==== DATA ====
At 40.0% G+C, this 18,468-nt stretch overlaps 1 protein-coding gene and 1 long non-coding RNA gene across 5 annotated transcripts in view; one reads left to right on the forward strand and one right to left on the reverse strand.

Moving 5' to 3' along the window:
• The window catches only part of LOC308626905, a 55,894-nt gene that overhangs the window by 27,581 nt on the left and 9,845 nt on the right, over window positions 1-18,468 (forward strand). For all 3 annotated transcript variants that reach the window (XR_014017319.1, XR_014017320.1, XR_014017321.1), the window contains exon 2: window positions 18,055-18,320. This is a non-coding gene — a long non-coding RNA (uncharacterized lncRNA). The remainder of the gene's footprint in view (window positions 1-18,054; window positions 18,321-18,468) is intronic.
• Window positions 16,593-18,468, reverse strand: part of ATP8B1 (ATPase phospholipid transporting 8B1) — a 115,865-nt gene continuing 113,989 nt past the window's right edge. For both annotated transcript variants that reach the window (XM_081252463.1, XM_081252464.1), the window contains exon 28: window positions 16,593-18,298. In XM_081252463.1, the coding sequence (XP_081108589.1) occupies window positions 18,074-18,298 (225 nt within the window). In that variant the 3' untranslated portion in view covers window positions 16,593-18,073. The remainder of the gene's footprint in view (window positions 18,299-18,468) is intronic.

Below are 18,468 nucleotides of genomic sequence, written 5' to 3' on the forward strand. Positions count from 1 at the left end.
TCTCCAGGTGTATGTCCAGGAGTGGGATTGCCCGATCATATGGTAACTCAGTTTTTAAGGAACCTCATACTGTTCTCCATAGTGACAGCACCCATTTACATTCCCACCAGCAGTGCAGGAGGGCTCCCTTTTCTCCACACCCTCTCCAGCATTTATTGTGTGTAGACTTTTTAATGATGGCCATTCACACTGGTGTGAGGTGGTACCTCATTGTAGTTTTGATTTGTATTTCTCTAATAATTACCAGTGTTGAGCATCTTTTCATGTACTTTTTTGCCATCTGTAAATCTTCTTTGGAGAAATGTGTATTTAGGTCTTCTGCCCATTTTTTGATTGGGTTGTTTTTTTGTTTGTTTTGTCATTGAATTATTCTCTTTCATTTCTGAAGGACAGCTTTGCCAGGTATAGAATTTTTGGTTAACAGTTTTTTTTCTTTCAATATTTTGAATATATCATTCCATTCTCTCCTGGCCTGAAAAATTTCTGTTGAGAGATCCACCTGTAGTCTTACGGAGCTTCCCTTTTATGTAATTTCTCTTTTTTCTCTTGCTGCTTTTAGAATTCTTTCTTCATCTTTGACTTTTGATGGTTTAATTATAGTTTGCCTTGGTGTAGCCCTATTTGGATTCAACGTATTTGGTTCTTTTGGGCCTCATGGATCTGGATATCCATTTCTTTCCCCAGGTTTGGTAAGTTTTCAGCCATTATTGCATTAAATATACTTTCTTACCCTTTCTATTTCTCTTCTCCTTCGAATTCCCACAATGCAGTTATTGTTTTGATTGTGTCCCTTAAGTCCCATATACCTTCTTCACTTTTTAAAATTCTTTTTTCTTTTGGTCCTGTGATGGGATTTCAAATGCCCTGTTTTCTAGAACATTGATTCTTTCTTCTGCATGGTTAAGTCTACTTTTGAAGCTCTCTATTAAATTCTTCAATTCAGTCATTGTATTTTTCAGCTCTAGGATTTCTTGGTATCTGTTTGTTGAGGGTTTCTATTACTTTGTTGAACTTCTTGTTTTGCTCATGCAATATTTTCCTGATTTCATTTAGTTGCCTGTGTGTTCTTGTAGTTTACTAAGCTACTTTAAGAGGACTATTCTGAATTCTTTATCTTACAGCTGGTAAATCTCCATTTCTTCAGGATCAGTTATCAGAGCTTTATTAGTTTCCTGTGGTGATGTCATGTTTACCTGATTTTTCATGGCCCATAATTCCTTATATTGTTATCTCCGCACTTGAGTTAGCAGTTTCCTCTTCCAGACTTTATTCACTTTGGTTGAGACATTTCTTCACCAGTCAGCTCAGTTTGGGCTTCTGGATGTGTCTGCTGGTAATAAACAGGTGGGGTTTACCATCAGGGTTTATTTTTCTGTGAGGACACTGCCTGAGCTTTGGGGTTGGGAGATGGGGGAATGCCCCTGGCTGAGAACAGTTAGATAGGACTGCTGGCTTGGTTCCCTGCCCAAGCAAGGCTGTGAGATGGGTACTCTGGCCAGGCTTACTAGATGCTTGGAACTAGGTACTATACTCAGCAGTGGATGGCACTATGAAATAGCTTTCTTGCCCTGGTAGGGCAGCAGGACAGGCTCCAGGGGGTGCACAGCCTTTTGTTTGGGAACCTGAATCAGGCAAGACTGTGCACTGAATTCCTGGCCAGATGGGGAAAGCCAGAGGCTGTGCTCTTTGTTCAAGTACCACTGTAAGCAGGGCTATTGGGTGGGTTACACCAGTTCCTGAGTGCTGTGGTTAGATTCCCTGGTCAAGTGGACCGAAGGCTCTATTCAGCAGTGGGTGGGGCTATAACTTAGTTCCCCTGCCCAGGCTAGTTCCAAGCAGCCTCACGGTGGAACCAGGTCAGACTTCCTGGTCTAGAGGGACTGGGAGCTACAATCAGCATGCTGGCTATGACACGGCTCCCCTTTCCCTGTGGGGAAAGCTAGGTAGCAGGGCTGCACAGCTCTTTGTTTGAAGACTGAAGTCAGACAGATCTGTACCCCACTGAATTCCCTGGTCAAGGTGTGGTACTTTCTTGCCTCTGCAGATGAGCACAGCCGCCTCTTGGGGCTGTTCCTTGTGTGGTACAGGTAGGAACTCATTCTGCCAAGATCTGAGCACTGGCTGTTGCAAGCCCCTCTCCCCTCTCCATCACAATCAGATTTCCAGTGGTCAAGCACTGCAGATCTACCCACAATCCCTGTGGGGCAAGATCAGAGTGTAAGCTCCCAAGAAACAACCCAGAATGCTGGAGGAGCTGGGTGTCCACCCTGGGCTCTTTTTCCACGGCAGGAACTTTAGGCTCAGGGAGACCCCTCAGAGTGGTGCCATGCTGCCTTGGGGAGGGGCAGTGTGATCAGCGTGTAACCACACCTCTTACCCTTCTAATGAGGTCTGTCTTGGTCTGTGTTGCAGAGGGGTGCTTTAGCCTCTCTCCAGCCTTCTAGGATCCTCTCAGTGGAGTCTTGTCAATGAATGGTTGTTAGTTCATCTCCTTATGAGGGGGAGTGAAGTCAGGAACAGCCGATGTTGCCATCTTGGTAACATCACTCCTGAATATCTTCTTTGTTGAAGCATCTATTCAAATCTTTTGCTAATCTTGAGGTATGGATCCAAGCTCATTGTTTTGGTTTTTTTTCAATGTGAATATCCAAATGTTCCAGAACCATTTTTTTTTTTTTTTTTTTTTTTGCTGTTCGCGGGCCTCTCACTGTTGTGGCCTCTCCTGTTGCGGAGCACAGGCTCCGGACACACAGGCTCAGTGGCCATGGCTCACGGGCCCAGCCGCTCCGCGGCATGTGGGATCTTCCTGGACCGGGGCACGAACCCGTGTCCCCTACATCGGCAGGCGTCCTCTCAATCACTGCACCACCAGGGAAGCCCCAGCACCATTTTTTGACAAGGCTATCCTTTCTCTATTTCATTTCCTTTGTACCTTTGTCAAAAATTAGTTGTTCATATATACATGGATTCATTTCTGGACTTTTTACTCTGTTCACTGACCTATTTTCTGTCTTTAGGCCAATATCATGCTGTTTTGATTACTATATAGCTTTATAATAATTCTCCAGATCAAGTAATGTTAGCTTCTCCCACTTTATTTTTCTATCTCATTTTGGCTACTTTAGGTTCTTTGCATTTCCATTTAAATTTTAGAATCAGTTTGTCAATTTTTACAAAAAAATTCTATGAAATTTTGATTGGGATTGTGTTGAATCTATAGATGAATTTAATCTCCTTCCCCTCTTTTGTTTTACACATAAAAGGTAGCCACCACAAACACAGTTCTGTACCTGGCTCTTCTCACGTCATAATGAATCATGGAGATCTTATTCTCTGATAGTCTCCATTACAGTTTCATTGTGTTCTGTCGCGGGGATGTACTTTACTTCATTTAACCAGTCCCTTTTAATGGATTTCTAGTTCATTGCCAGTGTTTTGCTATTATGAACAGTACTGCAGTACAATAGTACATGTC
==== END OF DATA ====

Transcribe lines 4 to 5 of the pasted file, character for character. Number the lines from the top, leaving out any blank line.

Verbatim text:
• Window positions 16,593-18,468, reverse strand: part of ATP8B1 (ATPase phospholipid transporting 8B1) — a 115,865-nt gene continuing 113,989 nt past the window's right edge. For both annotated transcript variants that reach the window (XM_081252463.1, XM_081252464.1), the window contains exon 28: window positions 16,593-18,298. In XM_081252463.1, the coding sequence (XP_081108589.1) occupies window positions 18,074-18,298 (225 nt within the window). In that variant the 3' untranslated portion in view covers window positions 16,593-18,073. The remainder of the gene's footprint in view (window positions 18,299-18,468) is intronic.

Below are 18,468 nucleotides of genomic sequence, written 5' to 3' on the forward strand. Positions count from 1 at the left end.